Click here to listen to the entire interview (mp3, about 11 minutes).

Wellness Project and Training Institute website

Also on Wednesday's Oregon Considered
Listen to Stacy Bolt's commentary "The Happiest Hour" here.
New Magazine Caters To Thirsty Readers
Potter-FBI Skirmish Highlights Domestic Surveillance Issues

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Continue reading "5/24/2006 - The Wellness Project and Training Institute"

Posted by Michael Clapp

5/23/2006 - Foreign Pest Multiplies On NW Waterways

0523_nutria.jpgA buck-toothed rodent that can mow down waterfront gardens and turn dikes into Swiss cheese is expanding its range in the Northwest.

The non-native animal is called nutria. It's recently turned up in new places including Lake Washington, next to Seattle, and Oregon's Rogue River valley.

Some communities are resigned to its presence. Others are trying to eradicate the creature. Correspondent Tom Banse reports.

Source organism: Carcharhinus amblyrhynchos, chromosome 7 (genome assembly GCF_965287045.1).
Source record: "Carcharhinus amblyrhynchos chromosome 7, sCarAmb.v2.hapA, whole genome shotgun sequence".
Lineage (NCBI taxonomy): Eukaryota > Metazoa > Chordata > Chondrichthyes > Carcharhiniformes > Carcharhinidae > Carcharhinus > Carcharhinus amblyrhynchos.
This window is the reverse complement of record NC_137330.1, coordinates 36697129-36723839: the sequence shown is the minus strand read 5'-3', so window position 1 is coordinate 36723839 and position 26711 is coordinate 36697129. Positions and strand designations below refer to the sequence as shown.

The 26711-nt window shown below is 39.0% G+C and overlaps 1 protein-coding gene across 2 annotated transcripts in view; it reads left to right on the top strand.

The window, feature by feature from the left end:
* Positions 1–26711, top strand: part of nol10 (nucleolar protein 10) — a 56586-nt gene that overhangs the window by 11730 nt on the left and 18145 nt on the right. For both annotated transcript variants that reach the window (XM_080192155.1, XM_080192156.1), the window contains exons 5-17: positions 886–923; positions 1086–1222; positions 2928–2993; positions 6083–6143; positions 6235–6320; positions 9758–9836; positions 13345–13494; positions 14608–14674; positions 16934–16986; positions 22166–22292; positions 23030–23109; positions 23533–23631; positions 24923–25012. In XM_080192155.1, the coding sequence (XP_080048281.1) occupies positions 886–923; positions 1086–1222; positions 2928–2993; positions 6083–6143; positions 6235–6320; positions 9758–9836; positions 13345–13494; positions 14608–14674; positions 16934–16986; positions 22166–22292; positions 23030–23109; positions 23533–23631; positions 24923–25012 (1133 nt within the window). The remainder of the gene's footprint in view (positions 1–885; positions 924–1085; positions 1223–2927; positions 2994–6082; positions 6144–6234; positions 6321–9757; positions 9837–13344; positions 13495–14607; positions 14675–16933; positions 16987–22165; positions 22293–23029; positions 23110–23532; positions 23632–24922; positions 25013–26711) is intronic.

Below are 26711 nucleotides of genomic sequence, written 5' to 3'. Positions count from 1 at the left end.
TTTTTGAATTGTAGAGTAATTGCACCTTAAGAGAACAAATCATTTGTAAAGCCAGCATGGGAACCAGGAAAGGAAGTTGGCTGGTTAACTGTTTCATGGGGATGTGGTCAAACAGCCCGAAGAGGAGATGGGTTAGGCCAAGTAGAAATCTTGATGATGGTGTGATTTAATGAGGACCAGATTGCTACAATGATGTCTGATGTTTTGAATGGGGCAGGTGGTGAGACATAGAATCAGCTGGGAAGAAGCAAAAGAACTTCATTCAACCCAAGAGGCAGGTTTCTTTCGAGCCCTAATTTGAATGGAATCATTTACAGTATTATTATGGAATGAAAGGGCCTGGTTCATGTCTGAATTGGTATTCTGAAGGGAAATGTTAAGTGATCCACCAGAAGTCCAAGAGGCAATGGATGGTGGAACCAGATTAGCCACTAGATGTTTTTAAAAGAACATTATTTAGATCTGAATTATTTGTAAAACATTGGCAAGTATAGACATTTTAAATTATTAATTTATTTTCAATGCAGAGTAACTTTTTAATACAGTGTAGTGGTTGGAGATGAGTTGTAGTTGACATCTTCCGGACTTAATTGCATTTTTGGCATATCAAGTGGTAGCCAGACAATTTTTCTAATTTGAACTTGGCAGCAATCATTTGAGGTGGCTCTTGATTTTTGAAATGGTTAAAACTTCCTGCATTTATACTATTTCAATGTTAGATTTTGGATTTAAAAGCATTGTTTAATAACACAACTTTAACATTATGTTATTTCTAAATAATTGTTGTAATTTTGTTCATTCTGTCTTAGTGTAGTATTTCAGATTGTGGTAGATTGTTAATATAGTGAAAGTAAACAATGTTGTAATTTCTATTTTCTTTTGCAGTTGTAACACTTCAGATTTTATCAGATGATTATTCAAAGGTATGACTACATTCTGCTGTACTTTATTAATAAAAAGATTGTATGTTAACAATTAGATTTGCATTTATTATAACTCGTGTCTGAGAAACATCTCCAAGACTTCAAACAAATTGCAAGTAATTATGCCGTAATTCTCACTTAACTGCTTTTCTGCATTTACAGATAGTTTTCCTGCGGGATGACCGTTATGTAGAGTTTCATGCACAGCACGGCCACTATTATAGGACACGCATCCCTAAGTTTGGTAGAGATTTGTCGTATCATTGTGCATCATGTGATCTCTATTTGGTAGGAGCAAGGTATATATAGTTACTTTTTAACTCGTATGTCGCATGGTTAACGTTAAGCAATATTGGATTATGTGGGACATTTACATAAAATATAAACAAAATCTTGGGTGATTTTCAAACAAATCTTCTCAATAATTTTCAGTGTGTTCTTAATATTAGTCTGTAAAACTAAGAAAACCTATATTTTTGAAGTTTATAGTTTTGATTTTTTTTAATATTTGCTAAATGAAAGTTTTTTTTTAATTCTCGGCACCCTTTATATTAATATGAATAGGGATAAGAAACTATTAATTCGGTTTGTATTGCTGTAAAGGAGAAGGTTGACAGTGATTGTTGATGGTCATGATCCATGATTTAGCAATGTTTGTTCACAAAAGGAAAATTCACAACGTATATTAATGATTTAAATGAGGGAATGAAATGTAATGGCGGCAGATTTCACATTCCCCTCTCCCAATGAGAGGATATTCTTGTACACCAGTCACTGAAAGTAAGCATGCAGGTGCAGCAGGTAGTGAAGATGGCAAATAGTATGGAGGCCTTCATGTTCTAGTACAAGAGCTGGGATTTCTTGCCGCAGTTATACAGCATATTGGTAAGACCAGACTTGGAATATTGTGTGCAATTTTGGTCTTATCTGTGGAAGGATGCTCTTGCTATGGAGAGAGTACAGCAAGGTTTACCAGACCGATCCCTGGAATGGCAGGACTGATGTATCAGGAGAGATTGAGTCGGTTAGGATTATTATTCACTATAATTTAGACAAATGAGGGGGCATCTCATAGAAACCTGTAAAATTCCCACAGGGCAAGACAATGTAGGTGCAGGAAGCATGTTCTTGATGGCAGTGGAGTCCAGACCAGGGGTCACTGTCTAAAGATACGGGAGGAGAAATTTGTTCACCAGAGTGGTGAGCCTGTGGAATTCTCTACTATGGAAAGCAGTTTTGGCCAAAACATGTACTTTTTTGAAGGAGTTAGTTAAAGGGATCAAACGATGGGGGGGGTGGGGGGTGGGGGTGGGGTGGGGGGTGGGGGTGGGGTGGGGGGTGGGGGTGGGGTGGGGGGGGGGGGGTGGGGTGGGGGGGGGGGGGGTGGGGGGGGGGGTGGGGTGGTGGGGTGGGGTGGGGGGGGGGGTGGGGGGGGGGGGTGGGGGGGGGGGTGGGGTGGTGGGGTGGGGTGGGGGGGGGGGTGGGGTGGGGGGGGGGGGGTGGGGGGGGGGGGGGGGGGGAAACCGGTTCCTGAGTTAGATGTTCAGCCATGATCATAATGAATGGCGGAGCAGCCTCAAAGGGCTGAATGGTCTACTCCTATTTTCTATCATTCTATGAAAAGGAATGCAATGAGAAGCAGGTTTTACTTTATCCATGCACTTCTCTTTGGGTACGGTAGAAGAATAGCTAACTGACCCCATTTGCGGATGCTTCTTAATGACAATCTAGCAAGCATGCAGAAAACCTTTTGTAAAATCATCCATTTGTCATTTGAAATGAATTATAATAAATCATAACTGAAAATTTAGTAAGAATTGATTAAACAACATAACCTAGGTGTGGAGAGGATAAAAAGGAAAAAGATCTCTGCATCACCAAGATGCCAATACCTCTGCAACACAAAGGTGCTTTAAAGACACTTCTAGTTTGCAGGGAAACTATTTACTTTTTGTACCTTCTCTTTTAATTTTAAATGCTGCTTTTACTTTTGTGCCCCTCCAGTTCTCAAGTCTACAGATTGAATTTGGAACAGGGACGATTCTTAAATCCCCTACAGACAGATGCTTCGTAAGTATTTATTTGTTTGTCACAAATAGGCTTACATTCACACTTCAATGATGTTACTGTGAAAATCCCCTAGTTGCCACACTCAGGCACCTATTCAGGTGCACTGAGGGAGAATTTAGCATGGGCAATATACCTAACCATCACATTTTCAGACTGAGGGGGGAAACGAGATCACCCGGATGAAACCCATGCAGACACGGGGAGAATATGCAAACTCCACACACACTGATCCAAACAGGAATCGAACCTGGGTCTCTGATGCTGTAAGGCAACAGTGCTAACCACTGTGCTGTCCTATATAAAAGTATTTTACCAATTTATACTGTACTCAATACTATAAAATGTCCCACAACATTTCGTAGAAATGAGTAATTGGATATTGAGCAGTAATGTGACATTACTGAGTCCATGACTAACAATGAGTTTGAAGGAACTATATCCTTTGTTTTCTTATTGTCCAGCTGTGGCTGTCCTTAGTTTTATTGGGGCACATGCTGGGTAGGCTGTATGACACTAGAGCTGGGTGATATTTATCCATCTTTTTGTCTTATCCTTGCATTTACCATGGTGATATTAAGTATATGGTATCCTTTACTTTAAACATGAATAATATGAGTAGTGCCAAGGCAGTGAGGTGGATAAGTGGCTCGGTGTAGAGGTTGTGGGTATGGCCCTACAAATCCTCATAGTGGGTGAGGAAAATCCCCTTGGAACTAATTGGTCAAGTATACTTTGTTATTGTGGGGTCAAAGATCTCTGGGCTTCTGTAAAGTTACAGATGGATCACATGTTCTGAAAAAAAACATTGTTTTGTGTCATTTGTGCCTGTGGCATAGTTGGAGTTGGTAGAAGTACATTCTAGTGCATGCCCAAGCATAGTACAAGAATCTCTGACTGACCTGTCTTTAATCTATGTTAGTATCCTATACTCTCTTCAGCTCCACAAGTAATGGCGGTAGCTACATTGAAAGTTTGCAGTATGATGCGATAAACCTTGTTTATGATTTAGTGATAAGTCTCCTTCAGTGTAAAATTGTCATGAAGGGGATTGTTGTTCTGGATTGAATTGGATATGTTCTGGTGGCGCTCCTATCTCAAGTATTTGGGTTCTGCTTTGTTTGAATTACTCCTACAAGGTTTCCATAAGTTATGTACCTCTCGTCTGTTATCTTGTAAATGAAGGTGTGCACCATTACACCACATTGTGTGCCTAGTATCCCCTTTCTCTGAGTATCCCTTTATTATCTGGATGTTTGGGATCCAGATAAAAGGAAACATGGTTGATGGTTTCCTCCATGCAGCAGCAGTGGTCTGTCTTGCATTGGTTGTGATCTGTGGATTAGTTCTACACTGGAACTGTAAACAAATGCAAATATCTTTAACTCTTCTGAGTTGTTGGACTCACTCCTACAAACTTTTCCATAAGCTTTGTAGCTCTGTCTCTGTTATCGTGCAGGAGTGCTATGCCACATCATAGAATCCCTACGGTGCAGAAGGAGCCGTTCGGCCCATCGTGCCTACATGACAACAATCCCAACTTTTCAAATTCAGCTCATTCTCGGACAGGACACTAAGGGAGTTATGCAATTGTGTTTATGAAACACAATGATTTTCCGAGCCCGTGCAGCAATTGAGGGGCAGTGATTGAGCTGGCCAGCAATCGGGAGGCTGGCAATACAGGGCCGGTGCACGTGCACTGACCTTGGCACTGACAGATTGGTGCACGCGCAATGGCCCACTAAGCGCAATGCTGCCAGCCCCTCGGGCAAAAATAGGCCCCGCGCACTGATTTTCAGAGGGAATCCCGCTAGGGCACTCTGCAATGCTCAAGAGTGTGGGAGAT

complete article...

Also on Tuesday's Oregon Considered
Judge Redden Voids Upper Snake River Plan
Judge Dismisses 'Loss Of Companionship' Claim
New Carissa A Step Closer To Getting Off The Beach
Kitzhaber Taking On Healthcare Reform

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Posted by Michael Clapp

5/22/2006 - Trojan Implosion Ends A Chapter In Oregon's Nuclear History


The familiar landmark cooling tower at Oregon's only nuclear plant is history.

All that remains of the Trojan Nuclear Power Plant cooling tower today is a chunk of the lower tower wall about 50 feet tall and several hundred feet long.

That segment withstood the force of 3,300 sticks of dynamite detonated early Sunday morning.

Even though the demolition of the 500-foot tall structure was televised live throughout the region, thousands of people turned out to watch it in person.

Ley Garnett was among the crowd and has this report.
complete article...

Also on Monday's Oregon Considered
Colleges Offering More "Merit-Based" Finanical Aid
Commission Recommends Sobriety Rule For Legislators
Lawmakers Want National Guard Represented On Joint Chiefs Of Staff

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Posted by Michael Clapp